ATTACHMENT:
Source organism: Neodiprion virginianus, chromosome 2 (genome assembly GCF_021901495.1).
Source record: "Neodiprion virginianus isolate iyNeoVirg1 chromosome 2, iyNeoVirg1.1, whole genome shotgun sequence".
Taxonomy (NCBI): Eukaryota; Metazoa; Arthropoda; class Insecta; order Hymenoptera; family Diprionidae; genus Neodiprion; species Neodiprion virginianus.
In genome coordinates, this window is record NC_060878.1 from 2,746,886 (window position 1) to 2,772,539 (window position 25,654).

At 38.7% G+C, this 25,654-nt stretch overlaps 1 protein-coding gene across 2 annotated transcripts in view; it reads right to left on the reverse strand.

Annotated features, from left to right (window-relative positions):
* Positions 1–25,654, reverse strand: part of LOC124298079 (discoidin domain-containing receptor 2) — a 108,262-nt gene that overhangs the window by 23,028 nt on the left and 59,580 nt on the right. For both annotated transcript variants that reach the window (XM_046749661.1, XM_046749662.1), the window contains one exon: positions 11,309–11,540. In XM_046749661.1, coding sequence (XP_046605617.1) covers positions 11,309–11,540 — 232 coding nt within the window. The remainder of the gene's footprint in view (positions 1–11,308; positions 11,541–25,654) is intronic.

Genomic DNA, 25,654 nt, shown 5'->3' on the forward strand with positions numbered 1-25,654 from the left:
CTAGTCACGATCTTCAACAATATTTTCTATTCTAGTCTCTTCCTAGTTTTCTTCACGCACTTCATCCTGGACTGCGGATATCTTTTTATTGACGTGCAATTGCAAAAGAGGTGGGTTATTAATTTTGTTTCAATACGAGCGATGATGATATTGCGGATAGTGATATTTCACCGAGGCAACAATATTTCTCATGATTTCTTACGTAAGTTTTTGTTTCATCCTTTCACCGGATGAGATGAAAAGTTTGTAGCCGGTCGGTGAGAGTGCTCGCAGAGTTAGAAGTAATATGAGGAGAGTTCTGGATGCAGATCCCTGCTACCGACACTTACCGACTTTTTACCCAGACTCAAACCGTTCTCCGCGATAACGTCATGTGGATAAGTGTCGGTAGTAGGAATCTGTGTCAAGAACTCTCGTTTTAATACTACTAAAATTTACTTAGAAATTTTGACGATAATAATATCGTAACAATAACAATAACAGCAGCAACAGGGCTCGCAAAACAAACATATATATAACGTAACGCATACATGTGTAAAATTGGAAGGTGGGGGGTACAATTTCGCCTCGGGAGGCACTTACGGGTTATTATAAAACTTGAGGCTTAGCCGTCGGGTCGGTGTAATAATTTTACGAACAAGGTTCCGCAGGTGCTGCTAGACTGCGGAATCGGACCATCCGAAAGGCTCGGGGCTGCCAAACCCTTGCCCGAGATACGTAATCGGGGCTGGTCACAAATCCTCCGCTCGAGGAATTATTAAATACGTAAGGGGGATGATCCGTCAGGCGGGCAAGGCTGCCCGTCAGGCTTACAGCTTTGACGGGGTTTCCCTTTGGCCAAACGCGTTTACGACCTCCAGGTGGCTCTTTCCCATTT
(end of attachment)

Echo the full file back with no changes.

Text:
Source organism: Neodiprion virginianus, chromosome 2 (genome assembly GCF_021901495.1).
Source record: "Neodiprion virginianus isolate iyNeoVirg1 chromosome 2, iyNeoVirg1.1, whole genome shotgun sequence".
Taxonomy (NCBI): Eukaryota; Metazoa; Arthropoda; class Insecta; order Hymenoptera; family Diprionidae; genus Neodiprion; species Neodiprion virginianus.
In genome coordinates, this window is record NC_060878.1 from 2,746,886 (window position 1) to 2,772,539 (window position 25,654).

At 38.7% G+C, this 25,654-nt stretch overlaps 1 protein-coding gene across 2 annotated transcripts in view; it reads right to left on the reverse strand.

Annotated features, from left to right (window-relative positions):
* Positions 1–25,654, reverse strand: part of LOC124298079 (discoidin domain-containing receptor 2) — a 108,262-nt gene that overhangs the window by 23,028 nt on the left and 59,580 nt on the right. For both annotated transcript variants that reach the window (XM_046749661.1, XM_046749662.1), the window contains one exon: positions 11,309–11,540. In XM_046749661.1, coding sequence (XP_046605617.1) covers positions 11,309–11,540 — 232 coding nt within the window. The remainder of the gene's footprint in view (positions 1–11,308; positions 11,541–25,654) is intronic.

Genomic DNA, 25,654 nt, shown 5'->3' on the forward strand with positions numbered 1-25,654 from the left:
CTAGTCACGATCTTCAACAATATTTTCTATTCTAGTCTCTTCCTAGTTTTCTTCACGCACTTCATCCTGGACTGCGGATATCTTTTTATTGACGTGCAATTGCAAAAGAGGTGGGTTATTAATTTTGTTTCAATACGAGCGATGATGATATTGCGGATAGTGATATTTCACCGAGGCAACAATATTTCTCATGATTTCTTACGTAAGTTTTTGTTTCATCCTTTCACCGGATGAGATGAAAAGTTTGTAGCCGGTCGGTGAGAGTGCTCGCAGAGTTAGAAGTAATATGAGGAGAGTTCTGGATGCAGATCCCTGCTACCGACACTTACCGACTTTTTACCCAGACTCAAACCGTTCTCCGCGATAACGTCATGTGGATAAGTGTCGGTAGTAGGAATCTGTGTCAAGAACTCTCGTTTTAATACTACTAAAATTTACTTAGAAATTTTGACGATAATAATATCGTAACAATAACAATAACAGCAGCAACAGGGCTCGCAAAACAAACATATATATAACGTAACGCATACATGTGTAAAATTGGAAGGTGGGGGGTACAATTTCGCCTCGGGAGGCACTTACGGGTTATTATAAAACTTGAGGCTTAGCCGTCGGGTCGGTGTAATAATTTTACGAACAAGGTTCCGCAGGTGCTGCTAGACTGCGGAATCGGACCATCCGAAAGGCTCGGGGCTGCCAAACCCTTGCCCGAGATACGTAATCGGGGCTGGTCACAAATCCTCCGCTCGAGGAATTATTAAATACGTAAGGGGGATGATCCGTCAGGCGGGCAAGGCTGCCCGTCAGGCTTACAGCTTTGACGGGGTTTCCCTTTGGCCAAACGCGTTTACGACCTCCAGGTGGCTCTTTCCCATTT